by Dennis Yang
Wed, Jan 2nd 2008 6:49pm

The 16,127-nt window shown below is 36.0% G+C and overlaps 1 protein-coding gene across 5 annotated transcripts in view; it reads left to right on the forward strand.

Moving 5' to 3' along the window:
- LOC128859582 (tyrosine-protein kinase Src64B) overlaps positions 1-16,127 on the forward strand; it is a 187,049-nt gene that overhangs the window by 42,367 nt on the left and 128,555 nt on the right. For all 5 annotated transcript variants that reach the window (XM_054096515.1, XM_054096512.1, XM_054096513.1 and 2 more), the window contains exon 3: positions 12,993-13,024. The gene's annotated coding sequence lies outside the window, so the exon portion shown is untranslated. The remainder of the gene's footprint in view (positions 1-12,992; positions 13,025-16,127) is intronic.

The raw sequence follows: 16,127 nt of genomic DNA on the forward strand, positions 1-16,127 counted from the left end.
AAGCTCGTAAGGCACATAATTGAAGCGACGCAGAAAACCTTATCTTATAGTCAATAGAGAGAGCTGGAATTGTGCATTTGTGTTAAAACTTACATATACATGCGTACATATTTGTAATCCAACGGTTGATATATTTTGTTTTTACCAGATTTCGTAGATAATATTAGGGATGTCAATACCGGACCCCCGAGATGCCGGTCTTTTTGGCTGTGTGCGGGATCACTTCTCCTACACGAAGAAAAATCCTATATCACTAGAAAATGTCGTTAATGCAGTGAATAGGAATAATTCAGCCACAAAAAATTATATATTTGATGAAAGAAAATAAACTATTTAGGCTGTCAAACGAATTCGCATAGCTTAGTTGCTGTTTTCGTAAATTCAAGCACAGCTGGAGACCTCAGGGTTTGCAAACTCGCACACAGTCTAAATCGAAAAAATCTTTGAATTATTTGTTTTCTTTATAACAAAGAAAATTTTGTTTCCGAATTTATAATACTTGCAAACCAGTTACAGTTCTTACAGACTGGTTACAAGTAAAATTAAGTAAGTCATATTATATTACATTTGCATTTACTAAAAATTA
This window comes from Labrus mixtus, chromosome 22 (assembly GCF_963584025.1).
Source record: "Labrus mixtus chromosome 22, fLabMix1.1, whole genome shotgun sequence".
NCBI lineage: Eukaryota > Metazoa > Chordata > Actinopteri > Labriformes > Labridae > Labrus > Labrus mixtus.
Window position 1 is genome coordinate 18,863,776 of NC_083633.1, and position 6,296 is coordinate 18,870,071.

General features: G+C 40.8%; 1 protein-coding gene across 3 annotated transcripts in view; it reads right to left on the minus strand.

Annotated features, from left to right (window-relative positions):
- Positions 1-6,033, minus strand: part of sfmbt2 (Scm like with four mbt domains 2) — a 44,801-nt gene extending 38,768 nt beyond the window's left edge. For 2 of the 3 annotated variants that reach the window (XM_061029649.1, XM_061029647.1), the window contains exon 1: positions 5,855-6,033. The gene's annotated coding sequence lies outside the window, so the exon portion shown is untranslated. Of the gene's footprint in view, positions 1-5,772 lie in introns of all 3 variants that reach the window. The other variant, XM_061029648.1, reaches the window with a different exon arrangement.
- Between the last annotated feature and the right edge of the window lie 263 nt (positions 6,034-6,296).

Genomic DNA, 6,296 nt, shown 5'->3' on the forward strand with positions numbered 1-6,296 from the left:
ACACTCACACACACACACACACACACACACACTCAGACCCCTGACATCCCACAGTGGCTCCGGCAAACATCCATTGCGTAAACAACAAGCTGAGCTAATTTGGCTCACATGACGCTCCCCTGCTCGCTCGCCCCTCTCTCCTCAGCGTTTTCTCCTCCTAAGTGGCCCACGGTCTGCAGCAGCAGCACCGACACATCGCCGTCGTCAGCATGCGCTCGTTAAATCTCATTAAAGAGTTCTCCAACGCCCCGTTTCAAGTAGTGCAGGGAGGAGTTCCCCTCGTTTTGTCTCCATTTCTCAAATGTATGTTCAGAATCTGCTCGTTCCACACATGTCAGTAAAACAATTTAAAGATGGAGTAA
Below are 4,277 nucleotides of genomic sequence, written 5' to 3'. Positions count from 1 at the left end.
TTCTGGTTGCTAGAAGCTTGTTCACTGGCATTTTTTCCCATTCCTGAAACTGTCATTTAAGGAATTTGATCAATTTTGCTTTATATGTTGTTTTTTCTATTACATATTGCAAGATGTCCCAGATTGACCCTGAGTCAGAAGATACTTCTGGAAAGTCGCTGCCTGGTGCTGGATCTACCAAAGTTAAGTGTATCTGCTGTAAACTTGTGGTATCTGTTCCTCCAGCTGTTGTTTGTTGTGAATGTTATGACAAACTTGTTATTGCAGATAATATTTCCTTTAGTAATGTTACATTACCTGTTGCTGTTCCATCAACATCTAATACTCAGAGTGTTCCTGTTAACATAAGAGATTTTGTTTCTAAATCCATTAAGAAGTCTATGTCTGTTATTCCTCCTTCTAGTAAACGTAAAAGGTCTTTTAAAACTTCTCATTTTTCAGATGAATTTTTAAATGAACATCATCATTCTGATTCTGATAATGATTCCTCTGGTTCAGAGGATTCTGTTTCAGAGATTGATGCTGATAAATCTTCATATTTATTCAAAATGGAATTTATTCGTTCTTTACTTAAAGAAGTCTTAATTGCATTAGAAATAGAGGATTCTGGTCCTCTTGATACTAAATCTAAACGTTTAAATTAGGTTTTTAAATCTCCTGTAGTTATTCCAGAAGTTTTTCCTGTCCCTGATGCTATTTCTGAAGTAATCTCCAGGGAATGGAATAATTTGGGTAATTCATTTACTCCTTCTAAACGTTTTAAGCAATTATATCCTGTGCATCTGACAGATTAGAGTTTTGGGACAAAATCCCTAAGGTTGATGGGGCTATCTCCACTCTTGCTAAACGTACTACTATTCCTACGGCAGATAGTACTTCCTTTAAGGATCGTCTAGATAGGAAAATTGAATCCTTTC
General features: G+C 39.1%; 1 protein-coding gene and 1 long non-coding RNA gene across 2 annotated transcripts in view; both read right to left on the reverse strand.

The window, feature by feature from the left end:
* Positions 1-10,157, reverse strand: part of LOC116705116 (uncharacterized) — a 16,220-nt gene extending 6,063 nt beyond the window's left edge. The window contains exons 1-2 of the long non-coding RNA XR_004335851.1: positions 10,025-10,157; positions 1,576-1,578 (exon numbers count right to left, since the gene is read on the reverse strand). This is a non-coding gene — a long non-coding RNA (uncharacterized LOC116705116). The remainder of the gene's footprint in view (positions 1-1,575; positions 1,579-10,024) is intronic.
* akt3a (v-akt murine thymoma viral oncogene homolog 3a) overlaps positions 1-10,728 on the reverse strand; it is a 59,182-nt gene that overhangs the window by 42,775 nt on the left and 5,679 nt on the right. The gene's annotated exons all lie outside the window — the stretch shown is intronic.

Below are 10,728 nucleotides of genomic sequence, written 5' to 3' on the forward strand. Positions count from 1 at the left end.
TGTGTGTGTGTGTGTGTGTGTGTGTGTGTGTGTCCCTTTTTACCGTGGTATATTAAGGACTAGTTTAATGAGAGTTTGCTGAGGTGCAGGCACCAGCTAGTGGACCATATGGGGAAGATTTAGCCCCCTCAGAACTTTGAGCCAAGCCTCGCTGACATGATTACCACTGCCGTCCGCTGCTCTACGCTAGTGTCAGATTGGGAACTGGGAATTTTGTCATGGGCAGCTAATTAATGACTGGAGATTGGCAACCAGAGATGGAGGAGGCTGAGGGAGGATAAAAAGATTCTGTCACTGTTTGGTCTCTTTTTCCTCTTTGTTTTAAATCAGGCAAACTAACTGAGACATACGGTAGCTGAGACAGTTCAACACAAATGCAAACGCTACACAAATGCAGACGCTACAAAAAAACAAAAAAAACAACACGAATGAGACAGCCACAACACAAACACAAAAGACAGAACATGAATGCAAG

From the fine folks over at Pew Internet, a new study reports that young adults are most likely to visit a library when confronted with a problem to solve -- despite the wealth of online information available to them on the internet. Although most libraries have now added internet terminals, for the most part, libraries are still struggling to keep pace with the times, and haven't really done much to advance their position as knowledge providers. Though the article does point out that young adults (aged 18-30) are the most active library users (with 62% having visited a library in the past year), the report itself (pdf) paints a slightly different picture. When faced with a problem to solve, the percentage of people that looked on the internet, 58%, greatly outpaced the 13% that went to a public library. So, while it's possible to paint a nice picture with the previous statistic, perhaps it's not quite as rosy as the article suggests. Furthermore, of the 13% of those that visited the library, 65% were there to use the internet. Perhaps the reason that young adults visit the library more than the rest of the population is simply because libraries are more accessible to them, since many of them are at college. So, once again, may this serve as a reminder that 73% of studies may be used to show just about anything.
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